So you see, my friend Monte is an intense buddy to have around. He’s a keen observer of world events, has a cynical eye and the intellectual chops to discern patterns where others see only flavors and colors.
He’s also talked me off more emotional ledges than Tommy Lee Jones in one of those movies where everyone is out of control but him. Monte was there for me through all that cancer shit with my late wife. He kept me sane in the face of some insane days. He’s helped me through job loss and through existential terrors of my own imagining. He’s nudged me through anxiety and depression, through joy and irrational dreams. Through family issues and fervent wishes. Through deaths and life encounters intertwined with the DNA of the universe, where there is no extracting yourself from the process except by holding on until the cords unravel and you can step out into the light, changed perhaps, but alive.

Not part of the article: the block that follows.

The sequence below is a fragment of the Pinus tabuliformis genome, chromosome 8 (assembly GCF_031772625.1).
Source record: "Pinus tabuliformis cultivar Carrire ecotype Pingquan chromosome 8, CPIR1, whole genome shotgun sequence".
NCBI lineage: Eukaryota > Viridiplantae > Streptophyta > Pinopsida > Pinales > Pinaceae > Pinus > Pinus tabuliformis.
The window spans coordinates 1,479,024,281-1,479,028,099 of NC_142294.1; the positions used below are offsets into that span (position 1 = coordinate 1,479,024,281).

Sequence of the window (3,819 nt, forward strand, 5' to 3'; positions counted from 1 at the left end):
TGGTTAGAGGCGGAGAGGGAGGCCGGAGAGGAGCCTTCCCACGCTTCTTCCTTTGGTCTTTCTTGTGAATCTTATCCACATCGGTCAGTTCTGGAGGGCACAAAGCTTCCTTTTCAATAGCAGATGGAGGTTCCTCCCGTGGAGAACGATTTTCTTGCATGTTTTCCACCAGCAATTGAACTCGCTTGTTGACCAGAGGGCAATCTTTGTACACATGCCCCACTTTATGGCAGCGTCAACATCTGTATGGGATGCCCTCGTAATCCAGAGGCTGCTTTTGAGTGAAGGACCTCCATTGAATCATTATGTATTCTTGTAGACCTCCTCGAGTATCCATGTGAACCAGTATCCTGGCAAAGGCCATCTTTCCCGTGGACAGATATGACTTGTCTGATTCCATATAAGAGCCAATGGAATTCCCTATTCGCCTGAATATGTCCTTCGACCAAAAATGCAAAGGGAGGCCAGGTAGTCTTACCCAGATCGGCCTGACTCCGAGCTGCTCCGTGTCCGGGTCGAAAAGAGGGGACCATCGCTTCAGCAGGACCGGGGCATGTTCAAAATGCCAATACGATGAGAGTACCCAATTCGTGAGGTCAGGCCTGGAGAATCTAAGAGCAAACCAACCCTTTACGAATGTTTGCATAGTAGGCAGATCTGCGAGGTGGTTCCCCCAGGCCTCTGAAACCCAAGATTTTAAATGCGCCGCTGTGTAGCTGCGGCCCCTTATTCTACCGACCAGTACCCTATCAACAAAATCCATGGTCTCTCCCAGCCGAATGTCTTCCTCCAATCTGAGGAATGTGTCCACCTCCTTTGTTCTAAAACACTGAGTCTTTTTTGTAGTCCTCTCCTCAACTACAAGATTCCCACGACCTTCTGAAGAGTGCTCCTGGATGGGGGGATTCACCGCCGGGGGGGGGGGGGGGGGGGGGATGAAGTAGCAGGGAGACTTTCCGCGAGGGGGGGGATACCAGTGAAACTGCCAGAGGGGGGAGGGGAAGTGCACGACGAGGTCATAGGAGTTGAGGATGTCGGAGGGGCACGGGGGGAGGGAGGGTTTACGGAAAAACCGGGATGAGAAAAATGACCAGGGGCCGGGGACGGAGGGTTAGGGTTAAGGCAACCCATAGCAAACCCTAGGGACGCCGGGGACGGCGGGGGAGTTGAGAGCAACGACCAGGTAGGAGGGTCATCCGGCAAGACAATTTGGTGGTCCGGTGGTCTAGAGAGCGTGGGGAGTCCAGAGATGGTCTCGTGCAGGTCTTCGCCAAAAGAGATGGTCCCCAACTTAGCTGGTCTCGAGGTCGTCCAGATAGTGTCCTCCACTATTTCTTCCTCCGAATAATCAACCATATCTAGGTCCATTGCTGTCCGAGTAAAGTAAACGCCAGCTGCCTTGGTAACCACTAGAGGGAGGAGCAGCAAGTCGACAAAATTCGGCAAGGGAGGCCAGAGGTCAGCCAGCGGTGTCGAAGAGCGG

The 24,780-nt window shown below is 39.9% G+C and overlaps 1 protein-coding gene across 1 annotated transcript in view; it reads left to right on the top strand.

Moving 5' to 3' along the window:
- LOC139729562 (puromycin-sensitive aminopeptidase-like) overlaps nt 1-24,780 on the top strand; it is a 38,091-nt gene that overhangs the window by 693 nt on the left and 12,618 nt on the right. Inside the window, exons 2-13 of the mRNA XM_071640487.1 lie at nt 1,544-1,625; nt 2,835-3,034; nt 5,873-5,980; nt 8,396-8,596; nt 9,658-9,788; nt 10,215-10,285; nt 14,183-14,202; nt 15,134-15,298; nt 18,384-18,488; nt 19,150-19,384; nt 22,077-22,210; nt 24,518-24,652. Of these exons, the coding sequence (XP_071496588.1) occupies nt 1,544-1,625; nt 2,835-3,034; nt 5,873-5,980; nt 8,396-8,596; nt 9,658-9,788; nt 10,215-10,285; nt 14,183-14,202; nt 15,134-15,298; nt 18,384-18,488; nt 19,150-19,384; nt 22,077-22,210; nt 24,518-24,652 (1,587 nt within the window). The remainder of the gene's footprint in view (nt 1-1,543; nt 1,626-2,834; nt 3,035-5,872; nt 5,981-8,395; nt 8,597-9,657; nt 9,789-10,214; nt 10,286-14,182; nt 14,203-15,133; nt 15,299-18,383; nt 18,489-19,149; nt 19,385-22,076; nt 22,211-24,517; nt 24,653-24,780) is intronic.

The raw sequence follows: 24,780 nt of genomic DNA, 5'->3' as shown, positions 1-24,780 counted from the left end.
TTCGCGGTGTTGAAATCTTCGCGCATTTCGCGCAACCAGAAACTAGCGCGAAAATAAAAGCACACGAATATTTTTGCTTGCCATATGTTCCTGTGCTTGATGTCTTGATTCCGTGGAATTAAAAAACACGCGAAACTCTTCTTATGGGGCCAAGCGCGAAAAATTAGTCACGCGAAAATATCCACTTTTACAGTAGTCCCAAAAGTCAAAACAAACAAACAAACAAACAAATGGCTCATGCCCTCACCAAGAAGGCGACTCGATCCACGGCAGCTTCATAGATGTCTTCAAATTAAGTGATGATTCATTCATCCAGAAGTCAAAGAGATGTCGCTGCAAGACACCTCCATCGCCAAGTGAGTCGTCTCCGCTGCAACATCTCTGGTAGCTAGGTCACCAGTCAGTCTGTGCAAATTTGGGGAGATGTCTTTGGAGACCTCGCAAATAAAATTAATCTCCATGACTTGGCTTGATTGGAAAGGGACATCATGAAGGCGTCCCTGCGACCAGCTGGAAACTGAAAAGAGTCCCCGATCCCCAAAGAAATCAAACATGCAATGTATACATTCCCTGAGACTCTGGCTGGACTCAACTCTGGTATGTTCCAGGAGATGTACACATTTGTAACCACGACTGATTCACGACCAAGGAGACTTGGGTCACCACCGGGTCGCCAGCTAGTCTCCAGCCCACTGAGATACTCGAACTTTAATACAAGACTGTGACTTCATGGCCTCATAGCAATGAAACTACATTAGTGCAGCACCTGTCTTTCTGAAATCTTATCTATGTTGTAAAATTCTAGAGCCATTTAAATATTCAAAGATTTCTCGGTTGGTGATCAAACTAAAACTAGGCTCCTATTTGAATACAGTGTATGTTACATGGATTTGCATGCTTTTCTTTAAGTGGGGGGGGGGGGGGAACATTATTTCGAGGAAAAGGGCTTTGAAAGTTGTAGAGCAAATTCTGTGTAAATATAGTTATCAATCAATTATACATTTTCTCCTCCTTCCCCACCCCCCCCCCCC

We share a love of the writings of Hunter S. Thompson and John Irving, and we thus hold mutually deep suspicions of the propaganda shunted on the public as fact and fictions accepted by the religious, political and Facebookers of the world. All are equally damaging to the public psyche.
He’s one of the smartest guys I know and does some of the craziest shit imaginable. He once drove all the way to South Dakota during fall hunting season even though he was sick as fuck and should not have left his own home. On the way back from his trip, a state trooper noticed him leaning exhaustedly on a gas pump at a rest stop. The Trooper insisted that he accompany Monte to a hospital right then and there. Where Monte stayed, for three days, because he was so goddamned sick the doctors would not let him leave. But you know, if you don’t try shit like that, you really don’t know your limits. Tell me you don’t believe the same thing. Because I know you do. You run. You ride. You swim. And do some fucked up shit in the process.